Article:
STAMP DUTY HIKES – DOES THE GOVERNMENT REALLY CARE ABOUT PEOPLE WHO GET UP EARLY IN THE MORNING?

18 OCTOBER 2017

ICSA president Patrick Kent has said that the draconian hike in stamp duty calls into question the claim by the Taoiseach that he wants to support the people who get up early in the morning. “Farmers who take out long-term loans to buy the field next door or the next generation of farmers who take over farms are the definition of people who work hard and get up early in the morning.”

The trebling of stamp duty from 2% to 6% is a draconian increase which will cost tens of thousands of euros to people who get up early in the morning. Previous government policy was supposed to support the consolidation of fragmented farm holdings and to encourage the orderly transfer of land to the next generation. The stamp duty decision makes a nonsense of this and exposes the Taoiseach to a charge of empty rhetoric.

“While ICSA welcomes the continuation of the exemption from stamp duty for young trained farmers and the fact that the stamp duty does not apply to the consanguinity relief (stamp duty at 1%)  for transfers of land involving farmers up to 67 years of age, the reality is that a stamp duty rate of 6% will cost farmers millions.”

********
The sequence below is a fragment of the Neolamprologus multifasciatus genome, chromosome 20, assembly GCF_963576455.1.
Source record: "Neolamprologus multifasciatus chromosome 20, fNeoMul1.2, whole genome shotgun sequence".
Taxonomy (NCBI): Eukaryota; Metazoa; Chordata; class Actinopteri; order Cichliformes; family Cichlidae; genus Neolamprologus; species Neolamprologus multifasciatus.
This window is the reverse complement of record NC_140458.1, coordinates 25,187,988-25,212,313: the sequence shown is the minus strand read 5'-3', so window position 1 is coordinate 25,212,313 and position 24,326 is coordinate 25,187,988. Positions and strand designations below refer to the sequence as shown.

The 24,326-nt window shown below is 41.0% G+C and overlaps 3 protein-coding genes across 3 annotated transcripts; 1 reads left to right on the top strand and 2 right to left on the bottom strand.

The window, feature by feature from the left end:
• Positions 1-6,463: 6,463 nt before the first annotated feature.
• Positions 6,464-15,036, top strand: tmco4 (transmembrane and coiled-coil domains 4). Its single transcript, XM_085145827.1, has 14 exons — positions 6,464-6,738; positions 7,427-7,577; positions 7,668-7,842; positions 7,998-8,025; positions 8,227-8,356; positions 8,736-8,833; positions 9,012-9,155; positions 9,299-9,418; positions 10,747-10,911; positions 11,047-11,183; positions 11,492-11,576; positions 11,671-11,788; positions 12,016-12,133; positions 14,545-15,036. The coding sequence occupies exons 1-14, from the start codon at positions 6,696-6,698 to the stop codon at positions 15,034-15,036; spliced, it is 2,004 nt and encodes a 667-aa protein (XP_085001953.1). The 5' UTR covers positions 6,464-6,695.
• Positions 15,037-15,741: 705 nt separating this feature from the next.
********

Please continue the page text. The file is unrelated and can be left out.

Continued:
“ICSA is demanding that age limits be abolished permanently for consanguinity relief and that the stamp duty trebling should not apply to agricultural land. Minister Creed knows that this is an incredibly backward step and the Department of Finance have again demonstrated an abject failure to understand how this tax is an own-goal. It will likely reduce the overall take of money because people will be deterred from lifetime transfers or from consolidating holdings. Moreover, those who do buy land will now have much less money available to re-seed, reclaim and generally improve land they have bought with a consequential reduction in VAT and labour taxes.”

“The Taoiseach needs to quickly get to grips with what has happened in this budget and how it has undermined productive, hardworking people. Other examples include the fact that the reduction in USC is considerably less beneficial to workers than the social welfare increase for those on the dole and the fact that the government has pulled back on its commitment to self-employed people in terms of bringing the earned income tax credit into parity with the PAYE tax credit.”

ENDS